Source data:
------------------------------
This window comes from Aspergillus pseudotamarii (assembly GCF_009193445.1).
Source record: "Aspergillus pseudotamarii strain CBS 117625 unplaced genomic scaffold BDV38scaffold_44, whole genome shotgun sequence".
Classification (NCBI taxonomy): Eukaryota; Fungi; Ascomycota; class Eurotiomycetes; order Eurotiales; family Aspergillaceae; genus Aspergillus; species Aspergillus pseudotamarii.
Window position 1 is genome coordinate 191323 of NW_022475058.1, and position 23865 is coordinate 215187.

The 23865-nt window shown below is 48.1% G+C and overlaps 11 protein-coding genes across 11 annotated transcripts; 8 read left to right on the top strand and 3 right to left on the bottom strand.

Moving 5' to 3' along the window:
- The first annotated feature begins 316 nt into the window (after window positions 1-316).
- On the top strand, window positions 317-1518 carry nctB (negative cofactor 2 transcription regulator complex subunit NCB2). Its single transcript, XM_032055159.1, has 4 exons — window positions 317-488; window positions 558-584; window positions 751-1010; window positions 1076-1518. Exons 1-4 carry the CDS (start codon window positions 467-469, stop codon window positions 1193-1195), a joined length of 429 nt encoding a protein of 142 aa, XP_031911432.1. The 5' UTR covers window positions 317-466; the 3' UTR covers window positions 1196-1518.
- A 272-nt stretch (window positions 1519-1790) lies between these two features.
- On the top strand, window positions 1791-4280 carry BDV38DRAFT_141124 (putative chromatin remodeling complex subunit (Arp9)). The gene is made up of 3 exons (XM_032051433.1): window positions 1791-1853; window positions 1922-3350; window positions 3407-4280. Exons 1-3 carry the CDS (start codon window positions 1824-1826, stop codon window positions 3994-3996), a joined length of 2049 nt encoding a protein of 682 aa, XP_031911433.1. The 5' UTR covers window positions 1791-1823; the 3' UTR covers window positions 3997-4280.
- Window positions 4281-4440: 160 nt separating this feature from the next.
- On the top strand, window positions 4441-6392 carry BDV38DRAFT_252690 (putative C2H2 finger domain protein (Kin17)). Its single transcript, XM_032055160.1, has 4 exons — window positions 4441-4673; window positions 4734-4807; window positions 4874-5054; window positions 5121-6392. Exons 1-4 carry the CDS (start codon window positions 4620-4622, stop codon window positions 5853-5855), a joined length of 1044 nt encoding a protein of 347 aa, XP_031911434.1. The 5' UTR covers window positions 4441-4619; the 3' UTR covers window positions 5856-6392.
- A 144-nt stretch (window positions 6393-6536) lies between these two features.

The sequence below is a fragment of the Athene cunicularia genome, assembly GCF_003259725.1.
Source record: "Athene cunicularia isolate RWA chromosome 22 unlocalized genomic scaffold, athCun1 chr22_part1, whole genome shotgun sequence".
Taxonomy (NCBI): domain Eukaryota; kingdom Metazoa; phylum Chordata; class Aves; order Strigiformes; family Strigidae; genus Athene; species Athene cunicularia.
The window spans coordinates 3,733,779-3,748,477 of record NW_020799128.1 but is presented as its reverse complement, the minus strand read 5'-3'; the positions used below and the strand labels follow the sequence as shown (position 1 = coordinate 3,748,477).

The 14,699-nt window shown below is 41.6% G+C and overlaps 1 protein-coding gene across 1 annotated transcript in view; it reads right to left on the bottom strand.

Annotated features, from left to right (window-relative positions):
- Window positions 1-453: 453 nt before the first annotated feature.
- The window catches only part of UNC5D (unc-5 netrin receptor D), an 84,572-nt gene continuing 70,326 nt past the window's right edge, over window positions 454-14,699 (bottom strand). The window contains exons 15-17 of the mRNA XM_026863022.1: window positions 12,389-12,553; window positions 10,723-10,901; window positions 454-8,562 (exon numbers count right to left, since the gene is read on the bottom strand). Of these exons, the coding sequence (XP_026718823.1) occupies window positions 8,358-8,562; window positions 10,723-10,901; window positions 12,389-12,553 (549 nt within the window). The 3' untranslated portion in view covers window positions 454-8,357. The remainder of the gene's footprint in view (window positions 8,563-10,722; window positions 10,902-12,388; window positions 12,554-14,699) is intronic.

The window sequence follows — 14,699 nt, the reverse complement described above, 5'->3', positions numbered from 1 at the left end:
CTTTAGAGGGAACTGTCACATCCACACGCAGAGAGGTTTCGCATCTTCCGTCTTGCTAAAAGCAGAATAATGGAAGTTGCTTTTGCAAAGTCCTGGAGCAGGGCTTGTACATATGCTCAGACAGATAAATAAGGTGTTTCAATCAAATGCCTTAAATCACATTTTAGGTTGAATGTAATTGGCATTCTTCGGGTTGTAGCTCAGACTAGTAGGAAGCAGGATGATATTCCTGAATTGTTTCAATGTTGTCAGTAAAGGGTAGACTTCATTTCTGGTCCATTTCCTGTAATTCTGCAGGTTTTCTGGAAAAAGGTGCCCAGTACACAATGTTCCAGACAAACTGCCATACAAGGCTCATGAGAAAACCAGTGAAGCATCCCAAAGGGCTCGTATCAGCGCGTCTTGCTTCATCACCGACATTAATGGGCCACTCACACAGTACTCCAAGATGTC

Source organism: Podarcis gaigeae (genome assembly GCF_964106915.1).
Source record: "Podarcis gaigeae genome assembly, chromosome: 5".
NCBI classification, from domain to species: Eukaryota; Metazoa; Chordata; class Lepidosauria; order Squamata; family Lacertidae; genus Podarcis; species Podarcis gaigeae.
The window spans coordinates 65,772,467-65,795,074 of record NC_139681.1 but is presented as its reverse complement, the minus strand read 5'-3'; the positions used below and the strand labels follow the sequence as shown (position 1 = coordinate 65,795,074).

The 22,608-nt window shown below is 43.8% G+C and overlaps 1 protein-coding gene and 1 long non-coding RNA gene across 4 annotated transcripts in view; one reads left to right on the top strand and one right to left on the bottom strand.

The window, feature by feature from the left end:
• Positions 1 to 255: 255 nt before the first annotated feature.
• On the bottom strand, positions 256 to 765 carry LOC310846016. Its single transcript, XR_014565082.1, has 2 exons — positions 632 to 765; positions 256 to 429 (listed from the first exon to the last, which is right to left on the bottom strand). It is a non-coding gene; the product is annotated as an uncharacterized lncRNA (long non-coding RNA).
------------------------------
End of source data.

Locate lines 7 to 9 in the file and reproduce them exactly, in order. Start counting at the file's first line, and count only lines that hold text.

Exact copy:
- The first annotated feature begins 316 nt into the window (after window positions 1-316).
- On the top strand, window positions 317-1518 carry nctB (negative cofactor 2 transcription regulator complex subunit NCB2). Its single transcript, XM_032055159.1, has 4 exons — window positions 317-488; window positions 558-584; window positions 751-1010; window positions 1076-1518. Exons 1-4 carry the CDS (start codon window positions 467-469, stop codon window positions 1193-1195), a joined length of 429 nt encoding a protein of 142 aa, XP_031911432.1. The 5' UTR covers window positions 317-466; the 3' UTR covers window positions 1196-1518.
- A 272-nt stretch (window positions 1519-1790) lies between these two features.